Feb 5, 2008

Interview with John R. Hand

I recently got an interview with the director of the pseudo-surreal nightmare that is Frankensteins Bloody Nightmare.

SS: Hello, John. I noticed the way you filmed Frankensteins Bloody Nightmare looked inspired and original. How did you decide how you wanted it to look and feel?

JRH: Well I definitely wanted the film to look and sound like it came from another planet. At first I was just going for a kind of vintage or retro vibe because I'd seen some films where all the press kept pushing the whole vintage/retro/seventies angle and I'd just watch these films and I knew these people hadn't seen an issue of Cinemagic, just totally lifeless to me. I mean I'm sure they were fine people and artists but come on, vintage is more than just some grain and endless digital scratches. So part of it was the know-it-all in my thinking I could do better. Then another part of it was my love of films like Begotten, films which exists in another world. So I think a certain set of happy accidents along with my experimental tendencies pushed what started more as a kind of homage to eurohorror into something a little stranger.

SS: In the one scene where Victor went to his friends with the formaldehyde, his friend said, “Wait a minute” and I began to count the seconds. It strangely was close to exactly one minute. Was there anything behind that or just a goof?

JRH: It wasn't exactly a goof, I mean I purposely directed Billy to just kind of take this very odd pause and let the music play out behind him in order to build a little atmosphere. He also turns the volume down by rotating it clockwise, which usually turns the volume up. Even that still makes sense to me. That was a horrible night man, because I'd spent all day dressing up that room with all kind of texture, character stuff, in-jokes, etc., and there was supposed to be about three or four other actors coming down and giving this very seedy vibe to the whole thing along with these little vignettes which you could see Victor to and kind of help to build his character, but I didn't know these people so I also invited my friend Wade to come along to kind of corral these people that I didn't know. Well that wasn't a problem because none of them showed up and I just basically put Wade in the costume and he played the role. Then I dubbed his voice using the voice of my cameraman Brian, just to give it a strange, otherworldly feel. Wade is also wearing a very large shirt in the scene which was actually a movie prop I bought at an estate sale - it was a shirt that Tyrese wore in 2 Fast, 2 Furious, which someone won from a Starz movie contest or something, at least that's what the certificate of authenticity states. I'm sure they probably had a couple dozen replica shirts so who knows if that exact shirt was used in the film but if you study the shirt it really looks like a movie prop because all the identifying tags and everything have been carefully trimmed off and if you look as some press photos of Tyrese from the film and then watch my movie it's pretty clear that they're the same style shirt.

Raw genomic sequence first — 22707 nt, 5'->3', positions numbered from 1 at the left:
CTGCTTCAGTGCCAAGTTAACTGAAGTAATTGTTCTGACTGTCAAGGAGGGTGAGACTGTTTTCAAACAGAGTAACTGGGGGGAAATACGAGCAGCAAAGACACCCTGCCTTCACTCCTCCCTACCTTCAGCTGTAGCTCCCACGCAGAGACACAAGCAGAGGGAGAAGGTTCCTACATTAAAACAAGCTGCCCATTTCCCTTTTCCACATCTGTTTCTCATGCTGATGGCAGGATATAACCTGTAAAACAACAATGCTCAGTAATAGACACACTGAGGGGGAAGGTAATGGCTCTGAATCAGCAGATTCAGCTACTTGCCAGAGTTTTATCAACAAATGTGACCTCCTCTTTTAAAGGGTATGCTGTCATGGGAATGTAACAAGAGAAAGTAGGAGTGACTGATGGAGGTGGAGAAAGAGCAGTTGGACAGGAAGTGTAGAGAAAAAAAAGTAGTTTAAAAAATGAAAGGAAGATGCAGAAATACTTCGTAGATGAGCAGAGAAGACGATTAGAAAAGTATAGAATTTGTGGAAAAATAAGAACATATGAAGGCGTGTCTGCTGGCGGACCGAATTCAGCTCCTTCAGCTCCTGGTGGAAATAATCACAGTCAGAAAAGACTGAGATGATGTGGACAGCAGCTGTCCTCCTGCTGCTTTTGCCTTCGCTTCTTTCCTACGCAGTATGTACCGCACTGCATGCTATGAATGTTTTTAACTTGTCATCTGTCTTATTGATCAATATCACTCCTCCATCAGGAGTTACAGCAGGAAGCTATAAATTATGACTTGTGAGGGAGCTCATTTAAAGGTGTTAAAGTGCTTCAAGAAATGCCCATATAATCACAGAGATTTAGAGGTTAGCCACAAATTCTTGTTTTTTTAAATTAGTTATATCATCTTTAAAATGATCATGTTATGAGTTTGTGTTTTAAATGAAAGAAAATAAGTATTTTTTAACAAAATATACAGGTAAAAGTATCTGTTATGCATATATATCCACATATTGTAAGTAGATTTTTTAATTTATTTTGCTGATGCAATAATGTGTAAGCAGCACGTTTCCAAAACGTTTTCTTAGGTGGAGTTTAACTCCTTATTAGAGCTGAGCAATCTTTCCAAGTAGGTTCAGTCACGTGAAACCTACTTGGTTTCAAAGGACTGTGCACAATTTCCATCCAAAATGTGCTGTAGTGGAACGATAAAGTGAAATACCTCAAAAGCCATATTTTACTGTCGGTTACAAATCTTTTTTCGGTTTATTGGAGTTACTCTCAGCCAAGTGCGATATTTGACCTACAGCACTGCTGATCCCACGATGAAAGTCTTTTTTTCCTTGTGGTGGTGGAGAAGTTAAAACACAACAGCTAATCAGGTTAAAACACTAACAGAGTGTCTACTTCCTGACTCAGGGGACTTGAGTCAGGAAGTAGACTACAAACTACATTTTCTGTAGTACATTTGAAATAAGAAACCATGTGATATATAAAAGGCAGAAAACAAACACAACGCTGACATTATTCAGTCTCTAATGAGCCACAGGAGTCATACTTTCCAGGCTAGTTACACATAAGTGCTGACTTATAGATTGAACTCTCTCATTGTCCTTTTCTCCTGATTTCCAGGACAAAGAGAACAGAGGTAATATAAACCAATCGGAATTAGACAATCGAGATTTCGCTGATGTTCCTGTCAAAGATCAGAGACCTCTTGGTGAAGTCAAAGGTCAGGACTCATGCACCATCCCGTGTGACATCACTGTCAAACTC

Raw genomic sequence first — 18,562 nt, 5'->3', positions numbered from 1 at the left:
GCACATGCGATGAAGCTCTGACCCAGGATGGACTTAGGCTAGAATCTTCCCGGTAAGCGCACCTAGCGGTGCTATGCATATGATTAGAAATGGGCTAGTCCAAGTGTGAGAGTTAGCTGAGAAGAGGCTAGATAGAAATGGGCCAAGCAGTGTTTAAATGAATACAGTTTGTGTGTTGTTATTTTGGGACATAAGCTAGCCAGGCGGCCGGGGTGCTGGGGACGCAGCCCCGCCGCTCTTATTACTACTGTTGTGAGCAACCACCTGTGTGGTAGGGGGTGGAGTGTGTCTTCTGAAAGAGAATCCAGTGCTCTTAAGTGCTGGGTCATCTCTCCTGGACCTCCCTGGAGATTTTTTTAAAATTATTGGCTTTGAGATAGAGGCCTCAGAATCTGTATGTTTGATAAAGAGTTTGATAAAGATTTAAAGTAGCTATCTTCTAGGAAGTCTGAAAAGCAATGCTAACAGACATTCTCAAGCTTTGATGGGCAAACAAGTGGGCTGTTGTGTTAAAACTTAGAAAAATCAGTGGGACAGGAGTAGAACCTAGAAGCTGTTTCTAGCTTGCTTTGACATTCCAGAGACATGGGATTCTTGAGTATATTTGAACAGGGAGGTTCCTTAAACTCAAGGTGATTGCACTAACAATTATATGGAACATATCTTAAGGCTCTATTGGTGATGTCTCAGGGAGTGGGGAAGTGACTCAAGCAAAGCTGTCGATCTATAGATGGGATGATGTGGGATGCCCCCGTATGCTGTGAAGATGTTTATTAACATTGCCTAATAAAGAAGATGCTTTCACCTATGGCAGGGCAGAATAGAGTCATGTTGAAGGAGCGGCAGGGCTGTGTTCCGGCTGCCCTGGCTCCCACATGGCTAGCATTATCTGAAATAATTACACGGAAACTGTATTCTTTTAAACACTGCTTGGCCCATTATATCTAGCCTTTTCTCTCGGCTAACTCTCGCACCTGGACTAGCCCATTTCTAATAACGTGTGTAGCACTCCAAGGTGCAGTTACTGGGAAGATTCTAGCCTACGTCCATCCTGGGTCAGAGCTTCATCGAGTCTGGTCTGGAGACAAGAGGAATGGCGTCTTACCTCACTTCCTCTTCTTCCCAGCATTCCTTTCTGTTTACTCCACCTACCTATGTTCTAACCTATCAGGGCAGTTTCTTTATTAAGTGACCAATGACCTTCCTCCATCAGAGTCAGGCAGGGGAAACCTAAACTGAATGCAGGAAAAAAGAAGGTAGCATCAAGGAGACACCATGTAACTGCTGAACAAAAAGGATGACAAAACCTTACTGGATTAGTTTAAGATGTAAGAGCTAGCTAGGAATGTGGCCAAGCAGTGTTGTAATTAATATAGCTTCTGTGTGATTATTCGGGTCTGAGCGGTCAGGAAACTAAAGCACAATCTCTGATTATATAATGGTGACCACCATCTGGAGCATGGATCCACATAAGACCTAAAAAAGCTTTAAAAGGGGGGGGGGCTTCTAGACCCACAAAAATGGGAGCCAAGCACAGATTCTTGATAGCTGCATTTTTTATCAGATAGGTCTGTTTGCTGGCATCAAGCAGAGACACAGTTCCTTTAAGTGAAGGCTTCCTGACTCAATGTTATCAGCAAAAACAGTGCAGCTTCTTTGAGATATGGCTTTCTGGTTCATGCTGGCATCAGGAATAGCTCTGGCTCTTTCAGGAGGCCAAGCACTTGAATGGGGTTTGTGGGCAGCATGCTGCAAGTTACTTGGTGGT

SS: Did you borrow anything traits/habits from yourself to fit the character Victor?

JRH: Victor has a few of my character traits in that he's this kind of introverted little guy. He's also incredibly paranoid - throughout the film he's constantly glancing around, wondering if someone's watching him. I don't think we're ever really sure if someone actually is or if these heat video displays are just his internal idea of what the people watching him are seeing. I'm kind of glad you picked up on some of that in your review because it seems like most people can't even get that and I don't even think it's that hard to grasp. Basically the film is this - it's just one guy's descent into madness. I think I'm a little paranoid, I used to be morose, but I think I brought a lot of that paranoid energy to the core of the role and to the core of the film itself.

SS: How did you decide on the origins of the beast? Was he brainwashed of sorts?